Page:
Subsequent to that litigation, WVUH applied to the district court for attorneys' fees and following negotiations the parties agreed on the sum of $350,000, which the court approved. The defendants filed a timely appeal with this court vigorously challenging the major aspects of the district court's decision. After oral argument and review of the briefs and record, we rendered our decision on September 5, 1989, affirming the district court's judgment that Pennsylvania's medicaid prospective system as applied to plaintiff violated federal law, but reversing the district court's declaration that Pennsylvania's administrative appeals system as it applied to WVUH violated federal law and the award of retroactive relief. We also vacated the award for expert witness fees insofar as it allowed a sum in excess of thirty dollars per day. We denied WVUH's petition for rehearing.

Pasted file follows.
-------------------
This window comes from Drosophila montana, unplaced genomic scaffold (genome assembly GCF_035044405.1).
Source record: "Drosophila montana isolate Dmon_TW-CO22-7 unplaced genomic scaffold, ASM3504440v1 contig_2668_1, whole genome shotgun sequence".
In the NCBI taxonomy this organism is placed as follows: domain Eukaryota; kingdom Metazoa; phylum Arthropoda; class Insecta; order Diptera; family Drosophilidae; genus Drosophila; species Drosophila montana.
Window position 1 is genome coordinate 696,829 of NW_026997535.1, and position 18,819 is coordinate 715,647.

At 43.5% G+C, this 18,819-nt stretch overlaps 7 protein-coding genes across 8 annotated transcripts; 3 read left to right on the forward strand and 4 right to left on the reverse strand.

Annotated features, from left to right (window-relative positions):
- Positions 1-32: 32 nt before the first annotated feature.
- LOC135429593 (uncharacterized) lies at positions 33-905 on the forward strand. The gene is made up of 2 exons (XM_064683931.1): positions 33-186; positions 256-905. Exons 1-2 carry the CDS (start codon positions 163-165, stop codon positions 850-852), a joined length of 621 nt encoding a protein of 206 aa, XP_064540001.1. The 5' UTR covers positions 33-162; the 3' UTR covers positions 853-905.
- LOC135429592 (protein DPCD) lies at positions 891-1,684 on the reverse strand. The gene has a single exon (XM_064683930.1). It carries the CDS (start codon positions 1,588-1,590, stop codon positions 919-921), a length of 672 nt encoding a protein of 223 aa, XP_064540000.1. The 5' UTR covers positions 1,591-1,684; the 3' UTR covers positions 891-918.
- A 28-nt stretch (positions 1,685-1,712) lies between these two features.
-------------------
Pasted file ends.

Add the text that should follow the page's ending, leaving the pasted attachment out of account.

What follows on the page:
Based on our decision, we now have before us the Hospital's application as amended for attorneys' fees in the sum of $132,737.47 and $7,394.37 in disbursements in connection with the appeal to this court. The State opposes the application with numerous objections which, although they do not raise the request for fees and costs to the same level of complexity as the underlying litigation, nonetheless present the trappings of major litigation. We grant the motion in part.